The Blazers need Damian Lillard more than Chicago needs Rose because I don't think Portland has a scheme that could carry it to any playoff success without its All-Star point guard. I don't think the Blazers would be as horrible without Lillard this year as the Lakers were without Bryant last year, so I guess you could say a healthy Bryant would make more of an impact on his team.
Really, though, I doubt the Lakers will even sniff the playoffs this year regardless, so in the grand scheme of things, Lillard's impact makes more of a difference for the Blazers. With him, the ceiling is the conference semis or better; without, they'd struggle to get into the postseason at all.
Rose by a crazy margin. A healthy and productive Rose, even at 70-80%, means the Bulls get a 3 or a 4 seed in the East. Meanwhile, even if Bryant is at 100% (which seems unlikely), the Lakers will struggle to make the playoffs. This is not the same Kobe Bryant that dominated the NBA previously. He is 36 years old, his legs are falling apart at the seams from the absurd amount of minutes he has played in his career, and he does not have that evasiveness to create his own shot that once made him so feared.
Just look at the Lakers. They are starting Jordan Hill and Wesley Johnson for goodness sake. The team has a lot of young potential, but Carlos Boozer is not going to solve the problems the team has, like Steve Nash playing as a ghost of his former self, or the risk of Bryant's legs disintegrating again.
As far as Lillard goes, his impact means more than Rose's and Bryant's combined. If Lillard pulls a Ricky Rubio and vanishes off a cliff into the Columbia River Gorge, the Blazers would barely sneak out an eight seed in the West. They need him to be that second high-output scorer to allow LaMarcus Aldridge to create mismatches, and allow Nicolas Batum and Wesley Matthews to find holes for their shots.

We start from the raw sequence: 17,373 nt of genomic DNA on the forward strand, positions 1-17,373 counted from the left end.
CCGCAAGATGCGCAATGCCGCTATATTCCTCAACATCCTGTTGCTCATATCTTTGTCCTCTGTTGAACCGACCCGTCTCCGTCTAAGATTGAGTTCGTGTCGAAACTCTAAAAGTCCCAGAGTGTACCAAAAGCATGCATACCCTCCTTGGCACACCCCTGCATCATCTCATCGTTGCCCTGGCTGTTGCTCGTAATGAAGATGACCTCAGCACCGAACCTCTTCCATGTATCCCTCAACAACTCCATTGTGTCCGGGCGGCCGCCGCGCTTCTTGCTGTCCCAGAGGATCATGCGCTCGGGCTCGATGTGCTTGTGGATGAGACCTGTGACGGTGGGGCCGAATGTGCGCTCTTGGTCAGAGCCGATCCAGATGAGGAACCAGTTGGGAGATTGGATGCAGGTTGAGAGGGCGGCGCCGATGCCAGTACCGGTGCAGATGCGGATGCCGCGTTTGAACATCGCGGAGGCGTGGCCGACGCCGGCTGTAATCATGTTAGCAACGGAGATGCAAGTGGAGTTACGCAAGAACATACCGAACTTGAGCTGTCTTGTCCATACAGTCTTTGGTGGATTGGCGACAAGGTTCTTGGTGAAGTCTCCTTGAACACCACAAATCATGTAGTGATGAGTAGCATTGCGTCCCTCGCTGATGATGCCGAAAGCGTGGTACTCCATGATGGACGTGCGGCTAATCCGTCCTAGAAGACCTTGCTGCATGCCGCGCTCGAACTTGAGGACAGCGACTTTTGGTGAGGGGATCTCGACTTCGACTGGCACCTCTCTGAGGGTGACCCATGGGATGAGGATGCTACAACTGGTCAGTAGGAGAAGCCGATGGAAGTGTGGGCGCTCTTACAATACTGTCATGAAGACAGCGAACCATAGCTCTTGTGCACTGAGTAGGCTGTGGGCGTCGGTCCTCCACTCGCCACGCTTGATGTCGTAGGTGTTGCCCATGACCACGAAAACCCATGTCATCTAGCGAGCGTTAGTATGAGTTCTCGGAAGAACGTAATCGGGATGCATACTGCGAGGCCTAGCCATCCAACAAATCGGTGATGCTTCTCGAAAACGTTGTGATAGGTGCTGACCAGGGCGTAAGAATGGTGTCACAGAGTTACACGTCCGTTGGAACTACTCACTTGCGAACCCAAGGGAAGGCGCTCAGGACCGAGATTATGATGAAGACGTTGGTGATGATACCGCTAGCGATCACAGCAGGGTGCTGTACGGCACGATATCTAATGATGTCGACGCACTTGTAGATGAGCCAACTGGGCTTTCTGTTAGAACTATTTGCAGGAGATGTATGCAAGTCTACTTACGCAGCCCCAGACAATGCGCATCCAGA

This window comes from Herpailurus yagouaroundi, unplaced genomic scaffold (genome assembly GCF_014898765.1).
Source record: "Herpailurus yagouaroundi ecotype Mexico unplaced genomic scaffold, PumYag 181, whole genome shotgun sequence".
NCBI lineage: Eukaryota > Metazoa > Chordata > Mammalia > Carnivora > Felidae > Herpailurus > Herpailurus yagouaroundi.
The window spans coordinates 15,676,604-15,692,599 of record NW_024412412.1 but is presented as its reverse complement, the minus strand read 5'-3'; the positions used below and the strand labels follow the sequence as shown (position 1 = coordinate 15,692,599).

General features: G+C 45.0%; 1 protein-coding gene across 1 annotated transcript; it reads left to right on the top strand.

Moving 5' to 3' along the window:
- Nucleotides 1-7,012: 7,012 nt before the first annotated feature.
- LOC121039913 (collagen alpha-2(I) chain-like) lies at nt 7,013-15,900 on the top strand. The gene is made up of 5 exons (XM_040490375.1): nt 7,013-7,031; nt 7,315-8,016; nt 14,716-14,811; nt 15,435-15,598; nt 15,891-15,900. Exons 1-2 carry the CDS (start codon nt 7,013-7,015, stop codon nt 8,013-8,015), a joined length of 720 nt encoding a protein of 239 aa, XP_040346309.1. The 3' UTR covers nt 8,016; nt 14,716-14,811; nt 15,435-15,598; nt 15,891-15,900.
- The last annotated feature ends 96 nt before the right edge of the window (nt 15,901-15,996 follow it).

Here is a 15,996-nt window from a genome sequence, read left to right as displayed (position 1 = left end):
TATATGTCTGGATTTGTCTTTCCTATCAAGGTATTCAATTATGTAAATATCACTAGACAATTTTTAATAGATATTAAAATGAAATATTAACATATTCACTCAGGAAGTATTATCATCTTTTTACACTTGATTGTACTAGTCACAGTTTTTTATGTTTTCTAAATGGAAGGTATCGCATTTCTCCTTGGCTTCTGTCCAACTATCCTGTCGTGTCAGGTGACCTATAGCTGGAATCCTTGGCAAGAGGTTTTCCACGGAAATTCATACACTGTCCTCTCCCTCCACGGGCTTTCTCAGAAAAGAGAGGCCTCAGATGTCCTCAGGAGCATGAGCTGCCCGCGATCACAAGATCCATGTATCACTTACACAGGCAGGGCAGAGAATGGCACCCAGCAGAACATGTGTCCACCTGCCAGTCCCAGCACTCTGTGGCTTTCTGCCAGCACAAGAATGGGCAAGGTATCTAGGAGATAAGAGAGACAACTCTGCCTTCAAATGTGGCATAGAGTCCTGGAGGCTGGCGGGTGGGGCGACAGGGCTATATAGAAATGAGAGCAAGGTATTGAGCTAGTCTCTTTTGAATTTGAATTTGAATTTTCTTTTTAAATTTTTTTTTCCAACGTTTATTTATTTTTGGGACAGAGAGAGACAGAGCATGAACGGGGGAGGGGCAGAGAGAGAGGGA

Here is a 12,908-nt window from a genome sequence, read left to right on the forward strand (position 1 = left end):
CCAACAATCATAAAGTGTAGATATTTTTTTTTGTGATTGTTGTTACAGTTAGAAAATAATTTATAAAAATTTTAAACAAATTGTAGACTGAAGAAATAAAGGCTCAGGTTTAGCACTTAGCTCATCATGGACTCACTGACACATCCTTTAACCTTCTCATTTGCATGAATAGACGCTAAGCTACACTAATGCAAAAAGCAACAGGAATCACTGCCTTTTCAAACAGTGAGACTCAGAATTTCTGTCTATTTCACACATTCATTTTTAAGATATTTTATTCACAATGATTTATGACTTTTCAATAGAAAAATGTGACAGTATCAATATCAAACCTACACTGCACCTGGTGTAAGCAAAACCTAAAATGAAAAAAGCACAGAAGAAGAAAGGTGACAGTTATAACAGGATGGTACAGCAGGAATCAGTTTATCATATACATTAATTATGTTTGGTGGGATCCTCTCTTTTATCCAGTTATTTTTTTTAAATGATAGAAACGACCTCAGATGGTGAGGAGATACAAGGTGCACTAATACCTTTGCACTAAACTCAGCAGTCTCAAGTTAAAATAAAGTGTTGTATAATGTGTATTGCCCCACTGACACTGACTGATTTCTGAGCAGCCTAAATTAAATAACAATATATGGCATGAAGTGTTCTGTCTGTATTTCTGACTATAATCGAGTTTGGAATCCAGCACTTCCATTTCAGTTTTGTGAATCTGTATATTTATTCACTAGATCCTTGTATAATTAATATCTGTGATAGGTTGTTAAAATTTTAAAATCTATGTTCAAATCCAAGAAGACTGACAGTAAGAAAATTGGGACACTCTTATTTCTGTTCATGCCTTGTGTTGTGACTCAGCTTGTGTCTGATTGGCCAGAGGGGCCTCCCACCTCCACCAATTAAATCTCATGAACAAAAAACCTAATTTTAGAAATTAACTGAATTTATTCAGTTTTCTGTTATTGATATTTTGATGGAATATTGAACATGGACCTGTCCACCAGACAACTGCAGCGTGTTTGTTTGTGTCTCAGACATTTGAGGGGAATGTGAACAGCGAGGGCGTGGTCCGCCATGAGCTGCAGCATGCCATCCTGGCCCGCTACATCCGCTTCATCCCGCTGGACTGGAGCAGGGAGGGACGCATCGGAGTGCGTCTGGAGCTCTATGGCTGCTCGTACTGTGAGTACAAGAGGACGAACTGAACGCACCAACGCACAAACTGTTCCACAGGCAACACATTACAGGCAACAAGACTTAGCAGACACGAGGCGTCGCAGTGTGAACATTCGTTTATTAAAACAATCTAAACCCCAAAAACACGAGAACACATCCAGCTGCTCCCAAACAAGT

Scott Horlbeck | @scott_horlbeck
Being that the Lakers have about a zero percent chance of making the playoffs this year -- it has to be Rose by default.
I think Damian Lillard has a bigger year than both of them. My only worry is that I want to draft him in fantasy this year, and I'm a bigger jinx than the Madden Cover.
Kobe won't play a meaningful game all year. Seriously, the only time the Lakers are going to be favored to win a game in the Western Conference is against Utah -- at home. Rose could push his team from good to great and should hope to play in the Eastern Conference finals. I don't see how this is a debate. Even if Kobe is great and Rose is mediocre, Rose's season will still matter way more.
Peak Kobe and Rose were better than Lillard but they have a lot of climbing to do to catch back up. Returning to top ten guard status would be an incredible and, at this point, completely unexpected success. Lillard is also trying to push his team over the top so I gotta go with our boy "Don't Doubt Me Dame" every day of the week and twice with 0.9 seconds left.
Sagar Trika | @BlazersBySagar
I measure impact by difference in wins if the team had the player and if the team didn't. In the case of Bryant, I don't think the difference is significant. The guy is aging and trying to play on legs that have already played 45,567 minutes throughout his career (that's a lot). Maybe the addition of Kobe gives the Lakers another 3-5 wins? Maybe?
Given how poor the Eastern Conference is, I think Rose's impact on his team (7-10 wins) will be greater than Bryant's. Lillard, however, is well above both Rose and Kobe.
Where would the Trail Blazers have been last season without Lillard? Portland likely would have been a fringe playoff team that would have struggled to make the postseason, if at all, and finished with a first round exit. I think the win difference for Lillard could be anywhere from 10-20 games (yes, it's a large range).
I don't think the Blazers go very far next year without Lillard playing anywhere close to how he did last season. Given his youth, he'll likely improve rather than take a step back.
How do you think Rose and Bryant's impact on their respective teams will compare to Lillard's on the Trail Blazers? Sound off in the comments below.